When determining the normal lens for the film size you are using, take the measurement of the diagonal of the film. In 35mm this is approximately equated to a 50 mm lens. The equivalent in a 4x5 would be a 150 mm lens, although the film diagonal is actually 161mm. Take your favorite 35mm lenses multiply their focal lengths by 3 and that will give you the equivalent focal lengths in 4x5 format.
For view cameras focal length may be discussed 2 different ways, either in millimeters or inches. For example, the focusing distance from the ground glass to the nodule of a 150mm lens is approximately 6 inches. Therefore a 300mm would be a 12 inch lens and 210 is an 8 inch lens, etc. Many of the older large format lenses are referred to in inches instead of millimeters. For many of my images, I use a 90mm lens. A 58mm lens works especially well for interior shots. Another lens that I use quite often is a 210 which is just slightly longer than normal.
A modern multicoated lens is sometimes preferable as the coating helps reduce flare and increases contrast in comparison to older non-coated or single-coated lenses. The size of the image circle is important, as that is the diameter of useable image area that is projected by a lens. This is generally measured on view camera lenses with the lens stopped down to F-22. Two lenses of the same focal length could have very different image circles. A larger image circle allows greater camera movements to be used. Some modern lenses with large image circles can be quite large and bulky. Older lens designs like the Zeis Protar, Kodak Ektars etc. are quite small and have good covering power, but at the expense of a smaller maximum aperture.
Angle of coverage is the angle formed by the lines connecting where the light leaves the rear of the lens to the opposite sides of the image circle. The image circle and angle of coverage are similar in concept. The angle of view should be at least 70 degrees to allow an adequate amount of movement from the lens. Cameras tend to have a lot more movement than lens coverage. Generally, lens coverage, size and cost tend to go hand in hand. When you really start taking full advantage of rising and falling beds some of the other movements, you'll find that coverage is very important and it is something that you should consider when buying a lens.
Because a view camera lens is manually operated you should become familiar with the different parts of the lenses and their functions. Lenses are contained in either a barrel or a shutter. A barrel mounted lens has aperture control, but no shutter timing the exposure. Exposure is made by setting the aperture on the barrel and then removing the lens cap or by covering the lens with a hat and then removing the dark slide from the film holder and taking your hat off the lens. This is the way it was done in the early days before the advent of shutters.
View camera shutters are a different than those in a 35mm camera. The shutter in a view camera is what is known as a leaf shutter, comprised of blades which open and close like the iris of the eye. This shutter must completely open before it can close. All the film is exposed at one time instead of in sections as with a focal plane shutter. The film receives most of its exposure while the shutter is wide open. One of the advantages of a shutter of this type is that a strobe light can be synced to exposure at any shutter speed.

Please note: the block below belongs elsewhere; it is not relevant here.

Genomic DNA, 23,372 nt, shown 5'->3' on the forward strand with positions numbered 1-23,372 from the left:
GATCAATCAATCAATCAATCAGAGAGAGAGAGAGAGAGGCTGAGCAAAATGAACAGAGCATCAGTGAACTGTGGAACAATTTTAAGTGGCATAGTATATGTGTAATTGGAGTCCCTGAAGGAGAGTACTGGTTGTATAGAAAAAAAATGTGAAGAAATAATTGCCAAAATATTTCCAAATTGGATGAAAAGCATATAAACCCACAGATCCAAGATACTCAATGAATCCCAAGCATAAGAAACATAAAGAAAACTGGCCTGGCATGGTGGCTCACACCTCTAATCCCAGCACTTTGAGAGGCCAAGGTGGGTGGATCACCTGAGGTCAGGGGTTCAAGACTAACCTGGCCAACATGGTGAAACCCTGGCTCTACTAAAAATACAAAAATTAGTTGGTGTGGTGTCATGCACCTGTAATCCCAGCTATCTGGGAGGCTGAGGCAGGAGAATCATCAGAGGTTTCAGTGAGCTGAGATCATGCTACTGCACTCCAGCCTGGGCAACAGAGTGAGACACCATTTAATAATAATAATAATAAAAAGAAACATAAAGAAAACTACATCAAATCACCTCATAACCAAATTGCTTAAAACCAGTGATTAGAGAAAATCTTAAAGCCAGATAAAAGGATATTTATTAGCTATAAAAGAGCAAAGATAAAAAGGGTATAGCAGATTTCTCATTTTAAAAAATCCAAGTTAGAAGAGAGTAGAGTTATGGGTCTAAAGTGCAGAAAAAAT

The main shutter controls include the shutter speed dial which sets the speed. The shutter release trips the shutter. There is the cable release socket and the shutter cocking level. Most lenses you'll find also have a flash sync socket. The aperture lever sets the aperture of the lens. There is usually a press focus lever which allows you to close down the lens after focusing so you can insert your film holder and pull your dark slide before you trip the shutter.
The most commonly used shutter for view camera lenses today is manufactured by Copal. Other shutter manufacturers are Compor and Prontar. Some variations of shutter design are available. There are self cocking shutters that don't have to be recocked each time. But they usually have slower shutter speeds. Electronic shutters are also available.
Today's shutters come in three sizes depending upon the focal length of the lens and its maximum aperture. These sizes are a #0, a #1, and a #3. If you have older lenses for 8x10 or 11x14 view cameras they will frequently require larger shutters, such as a #4 or #5. Although these large shutters are no longer made, they can still be found. Look for shutters with the names Ilex, Acme or Betax. Try contacting S. K. Grimes.
The shutter speed designations on the newer shutters are usually designated T, B, 1, 2, 4, 8, 15, 30, 60, 125, 250, and 400 or 500. The T designation means the shutter will open when the cable release is pushed. To close the shutter you have to press the cable release again. The B shutter is similar to the B or bulb setting on a 35mm, as long as you push the cable release down the shutter is open, when you release it the shutter closes. The other speed designations correspond to fractions of a second. Modern shutters are mechanically operated and run by a system of gears and springs. If taken care of these shutters should last indefinitely, but they do need to be cleaned on occasion.
Older shutters have different shutter speeds. They are usually T, B, 1, 2, 5, 10, 25, 50. On older lenses you might run across what is termed a compound shutter. It is operated by forcing air pressure against a diaphragm, through a small tube at the top of the shutter. A compound shutter needs a lot of care and is not quite as reliable as a mechanical shutter. You can identify this type of shutter by the squeeze bulb which forces the air into the shutter.
Books and Magazines
View Camera Magazine
Arizona Highways Magazine
Ansel Adams Gallery
The Wisner Company
S. K. Grimes